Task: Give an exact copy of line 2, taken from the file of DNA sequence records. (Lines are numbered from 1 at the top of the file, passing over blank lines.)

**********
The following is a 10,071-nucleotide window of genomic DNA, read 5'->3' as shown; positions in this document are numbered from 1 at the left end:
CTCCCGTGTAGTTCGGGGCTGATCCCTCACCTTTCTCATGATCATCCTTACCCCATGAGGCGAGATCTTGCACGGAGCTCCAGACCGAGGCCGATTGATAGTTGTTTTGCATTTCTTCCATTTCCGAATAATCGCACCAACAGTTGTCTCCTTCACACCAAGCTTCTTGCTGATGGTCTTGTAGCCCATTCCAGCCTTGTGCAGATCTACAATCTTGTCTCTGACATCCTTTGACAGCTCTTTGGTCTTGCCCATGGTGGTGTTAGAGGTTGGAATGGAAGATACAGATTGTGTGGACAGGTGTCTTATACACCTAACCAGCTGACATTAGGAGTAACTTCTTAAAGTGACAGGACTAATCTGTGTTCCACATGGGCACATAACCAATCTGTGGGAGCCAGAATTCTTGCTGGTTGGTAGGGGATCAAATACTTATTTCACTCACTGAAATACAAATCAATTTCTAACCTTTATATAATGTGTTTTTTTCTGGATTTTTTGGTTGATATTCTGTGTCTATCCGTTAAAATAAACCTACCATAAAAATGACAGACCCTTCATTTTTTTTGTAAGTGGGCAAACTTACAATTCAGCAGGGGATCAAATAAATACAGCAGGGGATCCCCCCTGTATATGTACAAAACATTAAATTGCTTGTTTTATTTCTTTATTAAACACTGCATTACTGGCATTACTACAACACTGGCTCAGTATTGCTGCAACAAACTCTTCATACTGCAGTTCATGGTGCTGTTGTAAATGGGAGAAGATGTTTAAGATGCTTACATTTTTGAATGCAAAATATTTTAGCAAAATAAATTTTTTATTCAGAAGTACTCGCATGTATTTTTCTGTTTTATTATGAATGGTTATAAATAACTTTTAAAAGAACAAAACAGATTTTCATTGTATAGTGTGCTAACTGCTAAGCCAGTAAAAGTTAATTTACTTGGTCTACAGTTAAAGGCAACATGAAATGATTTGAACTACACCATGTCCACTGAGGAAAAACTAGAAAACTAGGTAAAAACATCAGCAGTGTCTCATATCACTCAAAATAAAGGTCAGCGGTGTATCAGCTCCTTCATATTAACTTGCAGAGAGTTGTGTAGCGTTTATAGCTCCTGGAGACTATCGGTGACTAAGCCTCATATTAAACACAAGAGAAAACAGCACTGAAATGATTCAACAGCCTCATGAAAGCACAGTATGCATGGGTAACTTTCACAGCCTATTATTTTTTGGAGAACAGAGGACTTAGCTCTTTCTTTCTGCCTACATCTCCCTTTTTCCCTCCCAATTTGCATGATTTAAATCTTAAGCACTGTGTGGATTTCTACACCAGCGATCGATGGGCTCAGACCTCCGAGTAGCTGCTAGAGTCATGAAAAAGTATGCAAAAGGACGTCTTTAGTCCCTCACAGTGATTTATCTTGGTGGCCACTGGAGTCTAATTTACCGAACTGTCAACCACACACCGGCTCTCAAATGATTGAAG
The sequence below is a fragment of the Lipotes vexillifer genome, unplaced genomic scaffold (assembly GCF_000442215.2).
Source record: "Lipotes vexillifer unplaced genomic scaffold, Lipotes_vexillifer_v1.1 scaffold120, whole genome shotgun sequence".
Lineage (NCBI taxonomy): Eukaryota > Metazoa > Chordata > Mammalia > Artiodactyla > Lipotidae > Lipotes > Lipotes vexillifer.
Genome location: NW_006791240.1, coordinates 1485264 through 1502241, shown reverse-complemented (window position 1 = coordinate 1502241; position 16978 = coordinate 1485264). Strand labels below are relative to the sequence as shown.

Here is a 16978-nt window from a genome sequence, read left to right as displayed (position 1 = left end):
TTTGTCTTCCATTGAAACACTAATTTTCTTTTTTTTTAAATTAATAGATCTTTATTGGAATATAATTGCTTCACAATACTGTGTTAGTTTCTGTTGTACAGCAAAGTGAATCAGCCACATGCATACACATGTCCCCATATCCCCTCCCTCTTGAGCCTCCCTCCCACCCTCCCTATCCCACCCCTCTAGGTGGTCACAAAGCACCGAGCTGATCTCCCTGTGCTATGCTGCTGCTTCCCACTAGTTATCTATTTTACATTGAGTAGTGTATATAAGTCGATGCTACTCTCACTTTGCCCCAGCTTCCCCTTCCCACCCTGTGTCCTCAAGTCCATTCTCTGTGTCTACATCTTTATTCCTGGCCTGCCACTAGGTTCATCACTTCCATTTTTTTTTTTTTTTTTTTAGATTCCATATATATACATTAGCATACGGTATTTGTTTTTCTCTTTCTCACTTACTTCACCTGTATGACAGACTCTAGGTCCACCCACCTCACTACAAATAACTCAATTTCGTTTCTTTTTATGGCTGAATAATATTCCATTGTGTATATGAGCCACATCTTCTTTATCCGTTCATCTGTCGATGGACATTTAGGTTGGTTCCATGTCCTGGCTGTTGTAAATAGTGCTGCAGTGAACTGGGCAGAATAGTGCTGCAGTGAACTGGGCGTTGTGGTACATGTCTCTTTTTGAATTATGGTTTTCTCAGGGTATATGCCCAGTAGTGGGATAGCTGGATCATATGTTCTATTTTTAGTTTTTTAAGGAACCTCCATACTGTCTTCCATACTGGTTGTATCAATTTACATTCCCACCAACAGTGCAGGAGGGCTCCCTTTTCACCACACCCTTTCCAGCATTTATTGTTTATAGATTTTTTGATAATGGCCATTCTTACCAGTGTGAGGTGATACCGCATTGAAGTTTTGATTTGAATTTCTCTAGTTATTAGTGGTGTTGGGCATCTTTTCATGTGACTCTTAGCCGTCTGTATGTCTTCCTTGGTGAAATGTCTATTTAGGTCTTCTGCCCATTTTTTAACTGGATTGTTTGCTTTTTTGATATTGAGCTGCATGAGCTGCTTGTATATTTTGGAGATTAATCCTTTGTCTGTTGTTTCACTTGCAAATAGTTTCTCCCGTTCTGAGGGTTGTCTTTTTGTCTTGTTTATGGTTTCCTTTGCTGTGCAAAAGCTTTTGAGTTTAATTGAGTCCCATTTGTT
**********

CTCCCGTGTAGTTCGGGGCTGATCCCTCACCTTTCTCATGATCATCCTTACCCCATGAGGCGAGATCTTGCACGGAGCTCCAGACCGAGGCCGATTGATAGTTGTTTTGCATTTCTTCCATTTCCGAATAATCGCACCAACAGTTGTCTCCTTCACACCAAGCTTCTTGCTGATGGTCTTGTAGCCCATTCCAGCCTTGTGCAGATCTACAATCTTGTCTCTGACATCCTTTGACAGCTCTTTGGTCTTGCCCATGGTGGTGTTAGAGGTTGGAATGGAAGATACAGATTGTGTGGACAGGTGTCTTATACACCTAACCAGCTGACATTAGGAGTAACTTCTTAAAGTGACAGGACTAATCTGTGTTCCACATGGGCACATAACCAATCTGTGGGAGCCAGAATTCTTGCTGGTTGGTAGGGGATCAAATACTTATTTCACTCACTGAAATACAAATCAATTTCTAACCTTTATATAATGTGTTTTTTTCTGGATTTTTTGGTTGATATTCTGTGTCTATCCGTTAAAATAAACCTACCATAAAAATGACAGACCCTTCATTTTTTTTGTAAGTGGGCAAACTTACAATTCAGCAGGGGATCAAATAAATACAGCAGGGGATCCCCCCTGTATATGTACAAAACATTAAATTGCTTGTTTTATTTCTTTATTAAACACTGCATTACTGGCATTACTACAACACTGGCTCAGTATTGCTGCAACAAACTCTTCATACTGCAGTTCATGGTGCTGTTGTAAATGGGAGAAGATGTTTAAGATGCTTACATTTTTGAATGCAAAATATTTTAGCAAAATAAATTTTTTATTCAGAAGTACTCGCATGTATTTTTCTGTTTTATTATGAATGGTTATAAATAACTTTTAAAAGAACAAAACAGATTTTCATTGTATAGTGTGCTAACTGCTAAGCCAGTAAAAGTTAATTTACTTGGTCTACAGTTAAAGGCAACATGAAATGATTTGAACTACACCATGTCCACTGAGGAAAAACTAGAAAACTAGGTAAAAACATCAGCAGTGTCTCATATCACTCAAAATAAAGGTCAGCGGTGTATCAGCTCCTTCATATTAACTTGCAGAGAGTTGTGTAGCGTTTATAGCTCCTGGAGACTATCGGTGACTAAGCCTCATATTAAACACAAGAGAAAACAGCACTGAAATGATTCAACAGCCTCATGAAAGCACAGTATGCATGGGTAACTTTCACAGCCTATTATTTTTTGGAGAACAGAGGACTTAGCTCTTTCTTTCTGCCTACATCTCCCTTTTTCCCTCCCAATTTGCATGATTTAAATCTTAAGCACTGTGTGGATTTCTACACCAGCGATCGATGGGCTCAGACCTCCGAGTAGCTGCTAGAGTCATGAAAAAGTATGCAAAAGGACGTCTTTAGTCCCTCACAGTGATTTATCTTGGTGGCCACTGGAGTCTAATTTACCGAACTGTCAACCACACACCGGCTCTCAAATGATTGAAG